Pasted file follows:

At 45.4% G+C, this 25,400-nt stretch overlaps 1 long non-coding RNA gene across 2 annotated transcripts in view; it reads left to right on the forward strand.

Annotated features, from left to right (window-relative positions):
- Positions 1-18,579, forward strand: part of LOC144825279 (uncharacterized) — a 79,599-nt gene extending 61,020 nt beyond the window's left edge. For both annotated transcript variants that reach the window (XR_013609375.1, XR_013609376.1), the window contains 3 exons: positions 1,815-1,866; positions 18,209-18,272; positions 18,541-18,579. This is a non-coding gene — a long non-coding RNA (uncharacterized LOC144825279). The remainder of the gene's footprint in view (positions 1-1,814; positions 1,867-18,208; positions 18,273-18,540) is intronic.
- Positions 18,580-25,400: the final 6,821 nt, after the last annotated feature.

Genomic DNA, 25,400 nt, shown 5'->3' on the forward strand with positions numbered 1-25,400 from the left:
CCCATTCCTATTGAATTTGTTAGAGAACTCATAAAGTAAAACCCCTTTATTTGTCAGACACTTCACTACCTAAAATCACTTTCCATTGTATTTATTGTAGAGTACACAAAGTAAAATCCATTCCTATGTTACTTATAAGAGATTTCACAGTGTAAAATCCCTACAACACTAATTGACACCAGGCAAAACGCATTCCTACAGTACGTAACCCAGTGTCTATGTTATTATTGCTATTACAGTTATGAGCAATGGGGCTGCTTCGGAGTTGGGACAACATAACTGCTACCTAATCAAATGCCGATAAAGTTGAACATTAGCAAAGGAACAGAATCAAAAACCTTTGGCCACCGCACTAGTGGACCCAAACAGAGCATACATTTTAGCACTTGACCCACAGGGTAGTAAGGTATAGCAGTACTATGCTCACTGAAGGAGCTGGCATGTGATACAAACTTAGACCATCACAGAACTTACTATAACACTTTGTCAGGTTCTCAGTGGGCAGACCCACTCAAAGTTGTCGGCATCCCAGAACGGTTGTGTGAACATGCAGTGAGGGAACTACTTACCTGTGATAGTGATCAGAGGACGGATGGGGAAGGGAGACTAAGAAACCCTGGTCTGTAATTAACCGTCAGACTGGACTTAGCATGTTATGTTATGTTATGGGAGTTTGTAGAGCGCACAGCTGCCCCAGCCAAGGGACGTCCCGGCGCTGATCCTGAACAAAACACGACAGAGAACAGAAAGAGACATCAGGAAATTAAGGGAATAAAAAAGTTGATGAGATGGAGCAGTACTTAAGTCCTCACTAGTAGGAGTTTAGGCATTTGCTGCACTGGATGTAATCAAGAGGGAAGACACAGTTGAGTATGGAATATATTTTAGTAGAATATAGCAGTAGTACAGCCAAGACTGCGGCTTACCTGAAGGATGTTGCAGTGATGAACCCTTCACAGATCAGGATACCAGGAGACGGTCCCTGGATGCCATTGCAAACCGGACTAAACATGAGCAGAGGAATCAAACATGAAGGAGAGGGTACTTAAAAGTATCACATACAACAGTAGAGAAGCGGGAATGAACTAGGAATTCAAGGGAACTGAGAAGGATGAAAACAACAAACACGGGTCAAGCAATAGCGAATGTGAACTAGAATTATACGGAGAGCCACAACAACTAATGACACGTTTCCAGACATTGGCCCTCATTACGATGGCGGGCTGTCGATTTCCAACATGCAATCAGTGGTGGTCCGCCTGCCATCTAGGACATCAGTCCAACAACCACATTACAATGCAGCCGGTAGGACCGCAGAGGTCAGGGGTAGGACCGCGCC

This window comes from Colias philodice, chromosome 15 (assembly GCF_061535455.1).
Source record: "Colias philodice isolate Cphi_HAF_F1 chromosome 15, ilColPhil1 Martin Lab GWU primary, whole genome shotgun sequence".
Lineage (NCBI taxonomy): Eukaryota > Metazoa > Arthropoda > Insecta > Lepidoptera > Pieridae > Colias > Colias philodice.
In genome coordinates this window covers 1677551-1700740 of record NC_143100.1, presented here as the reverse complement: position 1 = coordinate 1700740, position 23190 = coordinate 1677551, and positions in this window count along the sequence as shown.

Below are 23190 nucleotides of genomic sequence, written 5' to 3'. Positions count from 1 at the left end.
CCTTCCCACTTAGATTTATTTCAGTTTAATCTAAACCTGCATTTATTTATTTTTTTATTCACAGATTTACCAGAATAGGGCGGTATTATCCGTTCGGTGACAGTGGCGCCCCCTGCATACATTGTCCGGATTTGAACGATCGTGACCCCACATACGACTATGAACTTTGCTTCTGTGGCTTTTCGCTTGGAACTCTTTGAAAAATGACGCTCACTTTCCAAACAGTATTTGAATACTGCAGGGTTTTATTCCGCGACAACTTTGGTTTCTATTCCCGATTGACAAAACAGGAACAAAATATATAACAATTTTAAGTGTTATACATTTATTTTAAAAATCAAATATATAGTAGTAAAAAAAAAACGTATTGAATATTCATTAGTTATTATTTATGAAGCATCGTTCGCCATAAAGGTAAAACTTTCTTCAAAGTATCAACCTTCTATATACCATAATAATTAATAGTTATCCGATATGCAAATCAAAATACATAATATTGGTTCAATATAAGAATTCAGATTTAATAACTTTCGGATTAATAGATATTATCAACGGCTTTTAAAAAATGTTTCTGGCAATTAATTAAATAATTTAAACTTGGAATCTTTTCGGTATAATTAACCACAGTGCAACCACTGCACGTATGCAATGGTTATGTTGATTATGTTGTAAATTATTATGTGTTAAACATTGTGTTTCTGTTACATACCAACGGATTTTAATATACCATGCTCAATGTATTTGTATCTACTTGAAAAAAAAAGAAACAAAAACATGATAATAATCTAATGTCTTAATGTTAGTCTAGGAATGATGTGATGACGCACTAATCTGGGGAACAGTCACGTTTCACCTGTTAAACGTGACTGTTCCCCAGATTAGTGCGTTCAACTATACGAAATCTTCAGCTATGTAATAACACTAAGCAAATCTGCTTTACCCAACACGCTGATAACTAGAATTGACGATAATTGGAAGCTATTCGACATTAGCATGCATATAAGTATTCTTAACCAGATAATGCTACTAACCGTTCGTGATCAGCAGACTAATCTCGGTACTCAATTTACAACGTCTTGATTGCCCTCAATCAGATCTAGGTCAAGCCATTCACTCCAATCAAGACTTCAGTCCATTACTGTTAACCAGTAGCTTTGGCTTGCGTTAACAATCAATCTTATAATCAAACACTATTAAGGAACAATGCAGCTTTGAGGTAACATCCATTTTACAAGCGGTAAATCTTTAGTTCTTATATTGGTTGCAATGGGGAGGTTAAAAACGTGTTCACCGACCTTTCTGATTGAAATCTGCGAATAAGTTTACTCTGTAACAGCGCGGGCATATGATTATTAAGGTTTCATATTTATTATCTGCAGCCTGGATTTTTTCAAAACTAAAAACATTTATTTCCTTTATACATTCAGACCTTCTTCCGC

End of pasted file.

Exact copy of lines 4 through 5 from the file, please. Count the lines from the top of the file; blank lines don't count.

- Positions 18,580-25,400: the final 6,821 nt, after the last annotated feature.

Genomic DNA, 25,400 nt, shown 5'->3' on the forward strand with positions numbered 1-25,400 from the left: